Amiri Baraka American Literature Analysis
Baraka’s writings divide into three distinctive patterns according to both form and content. His first literary period, although sometimes unconventional in dramatic subject matter, is his most conventional in form. Written under the name LeRoi Jones, the work of this early period is distinguished by a preoccupation with self-identity as well as a nascent concern for the lack of a collective black consciousness.
The work of his second literary period, during which he had begun to write as Imamu Amiri Baraka, is more experimental in form and is marked by strong advocacy of black separatism. A romantic with a profound belief in humankind’s spiritual potential, the Baraka of this period sees whites as having distorted their spiritual capacities into materialistic oppression; therefore, he advocates the extinction of the white race (and its cultural artifacts) and the creation of a new black world. To that end, Baraka seeks to raise his readers’ consciousness of history amid racial identity so that, through dramatic involvement, they will be moved to active resistance.
The characteristics of this period (Baraka’s most universally acclaimed) are based upon his belief that art is a dynamic, utilitarian process that must have an integral role in any “living” black community by virtue of the experiences it offers for growth. The white culture, according to Baraka, has already self-destructed from a pervasive, incurable emotional and spiritual paralysis.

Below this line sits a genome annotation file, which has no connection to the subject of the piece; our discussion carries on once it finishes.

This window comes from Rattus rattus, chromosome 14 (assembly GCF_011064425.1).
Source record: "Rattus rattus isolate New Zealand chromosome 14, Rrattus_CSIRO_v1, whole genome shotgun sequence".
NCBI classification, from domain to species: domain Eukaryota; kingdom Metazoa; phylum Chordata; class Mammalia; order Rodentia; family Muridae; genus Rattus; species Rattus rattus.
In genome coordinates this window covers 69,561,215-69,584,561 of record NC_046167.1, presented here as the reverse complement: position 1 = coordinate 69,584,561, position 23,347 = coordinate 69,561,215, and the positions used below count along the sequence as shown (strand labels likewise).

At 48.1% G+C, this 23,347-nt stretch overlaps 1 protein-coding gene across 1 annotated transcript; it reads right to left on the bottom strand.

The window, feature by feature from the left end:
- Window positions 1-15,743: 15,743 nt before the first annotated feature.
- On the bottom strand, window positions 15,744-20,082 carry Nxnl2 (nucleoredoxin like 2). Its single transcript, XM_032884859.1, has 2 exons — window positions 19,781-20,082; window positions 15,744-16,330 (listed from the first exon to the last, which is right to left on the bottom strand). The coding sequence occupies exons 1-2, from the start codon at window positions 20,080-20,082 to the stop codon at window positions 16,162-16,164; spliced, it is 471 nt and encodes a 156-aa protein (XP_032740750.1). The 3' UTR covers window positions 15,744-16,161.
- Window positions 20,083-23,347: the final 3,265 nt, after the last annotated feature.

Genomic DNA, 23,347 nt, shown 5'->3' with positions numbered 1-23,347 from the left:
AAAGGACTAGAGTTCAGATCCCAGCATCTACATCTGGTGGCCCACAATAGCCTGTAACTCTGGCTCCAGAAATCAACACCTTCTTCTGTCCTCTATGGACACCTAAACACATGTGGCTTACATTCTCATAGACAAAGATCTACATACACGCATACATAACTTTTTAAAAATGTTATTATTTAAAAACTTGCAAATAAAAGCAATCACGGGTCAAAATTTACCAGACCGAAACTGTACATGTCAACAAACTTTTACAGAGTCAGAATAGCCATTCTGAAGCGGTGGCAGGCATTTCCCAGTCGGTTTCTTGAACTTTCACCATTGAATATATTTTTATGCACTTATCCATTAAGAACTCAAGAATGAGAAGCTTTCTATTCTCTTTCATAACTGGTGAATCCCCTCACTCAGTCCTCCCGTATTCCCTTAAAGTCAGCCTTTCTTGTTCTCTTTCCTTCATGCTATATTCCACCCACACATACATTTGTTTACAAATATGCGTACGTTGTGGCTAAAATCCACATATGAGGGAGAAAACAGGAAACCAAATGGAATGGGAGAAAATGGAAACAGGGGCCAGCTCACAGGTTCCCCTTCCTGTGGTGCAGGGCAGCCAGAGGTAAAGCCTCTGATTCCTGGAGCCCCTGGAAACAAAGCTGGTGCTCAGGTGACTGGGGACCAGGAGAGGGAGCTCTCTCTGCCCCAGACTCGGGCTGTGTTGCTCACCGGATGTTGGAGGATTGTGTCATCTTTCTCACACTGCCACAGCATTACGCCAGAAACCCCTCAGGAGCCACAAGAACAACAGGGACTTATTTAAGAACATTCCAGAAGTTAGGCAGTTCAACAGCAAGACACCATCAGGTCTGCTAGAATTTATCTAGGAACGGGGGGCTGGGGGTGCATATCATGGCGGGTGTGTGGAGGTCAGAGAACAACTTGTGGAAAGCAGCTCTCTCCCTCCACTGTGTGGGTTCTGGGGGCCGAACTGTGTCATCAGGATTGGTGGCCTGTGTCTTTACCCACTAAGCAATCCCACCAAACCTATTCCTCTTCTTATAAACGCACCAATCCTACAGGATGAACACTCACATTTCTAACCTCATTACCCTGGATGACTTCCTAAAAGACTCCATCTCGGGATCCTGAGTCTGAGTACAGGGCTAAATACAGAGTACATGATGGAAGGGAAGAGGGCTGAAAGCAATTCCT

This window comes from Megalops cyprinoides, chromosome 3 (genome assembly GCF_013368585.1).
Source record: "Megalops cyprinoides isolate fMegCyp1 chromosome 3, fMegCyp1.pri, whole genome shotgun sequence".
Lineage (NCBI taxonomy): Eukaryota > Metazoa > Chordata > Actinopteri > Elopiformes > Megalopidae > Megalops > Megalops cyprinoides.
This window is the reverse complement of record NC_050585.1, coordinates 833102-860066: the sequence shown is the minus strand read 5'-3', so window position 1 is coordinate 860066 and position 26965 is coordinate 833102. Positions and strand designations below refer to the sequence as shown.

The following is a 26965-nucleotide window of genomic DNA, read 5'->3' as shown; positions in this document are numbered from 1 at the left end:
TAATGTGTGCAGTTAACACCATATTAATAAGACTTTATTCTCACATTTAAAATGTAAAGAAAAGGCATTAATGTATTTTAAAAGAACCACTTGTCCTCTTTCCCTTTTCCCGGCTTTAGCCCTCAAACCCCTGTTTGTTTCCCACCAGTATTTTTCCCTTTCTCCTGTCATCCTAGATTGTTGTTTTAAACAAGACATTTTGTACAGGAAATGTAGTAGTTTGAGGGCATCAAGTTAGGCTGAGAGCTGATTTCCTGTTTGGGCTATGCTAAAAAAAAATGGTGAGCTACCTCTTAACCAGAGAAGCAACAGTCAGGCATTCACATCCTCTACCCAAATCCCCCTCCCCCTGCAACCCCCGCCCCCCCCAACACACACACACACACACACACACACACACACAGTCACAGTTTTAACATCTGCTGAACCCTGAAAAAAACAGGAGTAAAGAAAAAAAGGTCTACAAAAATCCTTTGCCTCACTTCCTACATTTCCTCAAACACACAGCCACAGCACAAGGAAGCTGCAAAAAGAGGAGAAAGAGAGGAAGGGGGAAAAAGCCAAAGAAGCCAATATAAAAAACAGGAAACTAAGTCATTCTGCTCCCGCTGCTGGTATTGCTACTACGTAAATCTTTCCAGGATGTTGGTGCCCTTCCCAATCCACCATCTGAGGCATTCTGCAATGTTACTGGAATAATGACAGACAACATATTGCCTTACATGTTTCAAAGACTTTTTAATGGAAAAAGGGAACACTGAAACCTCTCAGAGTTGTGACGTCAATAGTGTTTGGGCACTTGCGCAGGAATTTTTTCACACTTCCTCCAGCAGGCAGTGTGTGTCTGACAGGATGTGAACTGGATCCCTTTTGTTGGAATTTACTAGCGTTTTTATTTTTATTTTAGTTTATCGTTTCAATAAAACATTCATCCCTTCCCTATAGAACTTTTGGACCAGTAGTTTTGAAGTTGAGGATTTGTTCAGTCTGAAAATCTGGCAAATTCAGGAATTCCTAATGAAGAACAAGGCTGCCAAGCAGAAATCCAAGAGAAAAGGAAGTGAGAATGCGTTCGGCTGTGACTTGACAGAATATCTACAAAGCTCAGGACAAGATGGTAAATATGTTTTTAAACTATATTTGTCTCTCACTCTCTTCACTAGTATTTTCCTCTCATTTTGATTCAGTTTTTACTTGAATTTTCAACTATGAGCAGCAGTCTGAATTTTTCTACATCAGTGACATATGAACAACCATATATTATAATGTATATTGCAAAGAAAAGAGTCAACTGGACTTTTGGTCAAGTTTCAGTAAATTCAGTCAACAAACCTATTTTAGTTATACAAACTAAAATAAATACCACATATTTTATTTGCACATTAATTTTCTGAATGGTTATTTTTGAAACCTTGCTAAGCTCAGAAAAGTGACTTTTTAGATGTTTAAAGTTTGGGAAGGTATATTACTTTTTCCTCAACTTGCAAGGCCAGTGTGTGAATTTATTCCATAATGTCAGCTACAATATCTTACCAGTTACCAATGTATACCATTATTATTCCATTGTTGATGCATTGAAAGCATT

Consequently, Baraka rejects white American English through the re-creation of black speech patterns, whose words and sounds combine synergistically to produce a challenging syntax and a lyrical dramatic rhythm. Unlike his goal during his first literary period, Baraka’s intent at this stage is predominantly ethnocentric. He employs inflammatory and obscene language to startle his readers, to force their emotional awareness. Perceiving violence as the only viable means to black rebirth, Baraka consciously chooses a multisensory, surrealistic style that can assault his audience. His dramatization of historical injustices is uncompromising, as are his solutions. Furthermore, his consuming hatred of whites exacerbates the violence he advocates. His concern for the black oppressed is balanced to some degree by his affirmation that blacks, as the superior race, can overcome their oppressors and can establish self-sufficiency.
Baraka’s need to disavow the deceit and the deadliness he believes to be inherent in white English gradually leads to increased literary experimentation. Generally, his punctuation and his capitalization become extreme; for example, he uses open parentheses and diagonals for pauses. He may capitalize every letter of a word for emphasis, spell phonetically, invent abbreviations, and pun. Another characteristic is his extensive use of present participles to connote the dynamic process of living.